Marlin 1895GBL

New in box Marlin 1895GBL in .45-70. This is the first time I took it out.

This is the Guide Gun with the Big Loop Lever. Great looking gun, but has a hitch in the Lever mechanism. The Lever would not close the last 1/4″ some times. Sometimes it would, sometimes it would lock up and I’d have to work the lever a bit to get it to go. This problem got worse until it was almost intolerable.
After this video was shot, I did some work on it and smoothed it out with some Slipstream Weapon Lube from Crusader Weaponry… Slick as butter now.
Unfortunately the stock is loose and wont tighten, so before I shoot it anymore, I’m going to send it back to the factory so Marlin can fix it.
I’m happy with the gun, but at the same time, disappointed in Marlin for this stock. It has some good gaps and a lot of play even with the bolt tightened down all the way. That’s not cool. But then again, I purchased this Marlin knowing I’d probably have some sort of issue with it.
The ammo fired was Hornady’s LEVERevolution 325 grain load. Shoots like a pussycat.

13 thoughts on “Marlin 1895GBL”

  1. Caryns SBL did it to a small extent.
    When we swapped levers from my STP to her SBL, the problem moved to my STP.
    With a little fine file work and some stoning… and of course some Slipstream, it went away.
    I have heard about and seen some pretty rough stock fitting on some of the newer ones also.
    I have my fingers crossed that they will get your wood handled properly and this will all lead to a happy ending.


  2. I got lucky with mine. It was a “new old stock” Marlin-built rifle. I’m just glad I got it before someone else realized what it was and snagged it.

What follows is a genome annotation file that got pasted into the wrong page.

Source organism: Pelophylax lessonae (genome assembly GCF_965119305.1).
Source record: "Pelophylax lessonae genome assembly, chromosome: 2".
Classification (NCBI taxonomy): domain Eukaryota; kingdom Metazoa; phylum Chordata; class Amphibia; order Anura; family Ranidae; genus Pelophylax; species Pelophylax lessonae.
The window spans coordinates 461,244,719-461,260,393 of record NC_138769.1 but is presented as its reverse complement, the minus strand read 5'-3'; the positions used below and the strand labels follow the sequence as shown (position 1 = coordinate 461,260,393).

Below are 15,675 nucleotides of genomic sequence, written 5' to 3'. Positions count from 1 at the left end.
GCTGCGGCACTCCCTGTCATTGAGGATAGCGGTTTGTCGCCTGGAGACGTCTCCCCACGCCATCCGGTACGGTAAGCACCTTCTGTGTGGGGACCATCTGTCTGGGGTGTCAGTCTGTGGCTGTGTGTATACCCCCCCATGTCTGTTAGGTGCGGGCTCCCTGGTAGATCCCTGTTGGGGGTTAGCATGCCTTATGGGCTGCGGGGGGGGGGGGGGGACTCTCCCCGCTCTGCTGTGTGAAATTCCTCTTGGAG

3. Oh, and by the way…get rid of that cross-bolt safety. That “click” was loud, wasn’t it?

    1. You don’t even have to totally get rid of it. Remove the stock to access the “tension adjustment” set screw that can also lock the cross-bolt POS in the fire position. I personally know an individual who got chewed on by a bear, because he grabbed a client’s rifle to fend it off, expecting it to work like every other lever action he’d ever used. Got a click when he needed a bang.

  4. Unfortunately, that seems to be the “way of the gun” these days from Marlin. Sad to see that happen to such a long respected company. I’m sure you’ll get it sorted out but for a little light reading in the meantime check out or Mick MacPherson’s site for some tuning tricks on Marlins. I take some solace in the fact that you can still occasionally find a fairly pristine version of the classic old Marlins on a used gun rack.

  5. I just gave up on a Marlin 357 in stainless. Wouldn’t feed for anything. Jammed so bad it had to be completely disassembled, misaligned holes drilled on the barrel band and barrel. Sent back to the factory three times with no fix. I sold it to a cowboy action fellow that was going to have a smith go through the whole thing. I wouldn’t buy another Marlin if they paid me.

  6. So my take away from this is…

    I should learn to identify the older production Marlins and try to find one of those.

    Scroll down to the bottom of the Page for the start .45-70 test. I realize there is a difference between what you can get out of a short barreled lever action and a long barreled Sharps but sacred cow even two thirds of that performance pretty much destroys the concept of cover.

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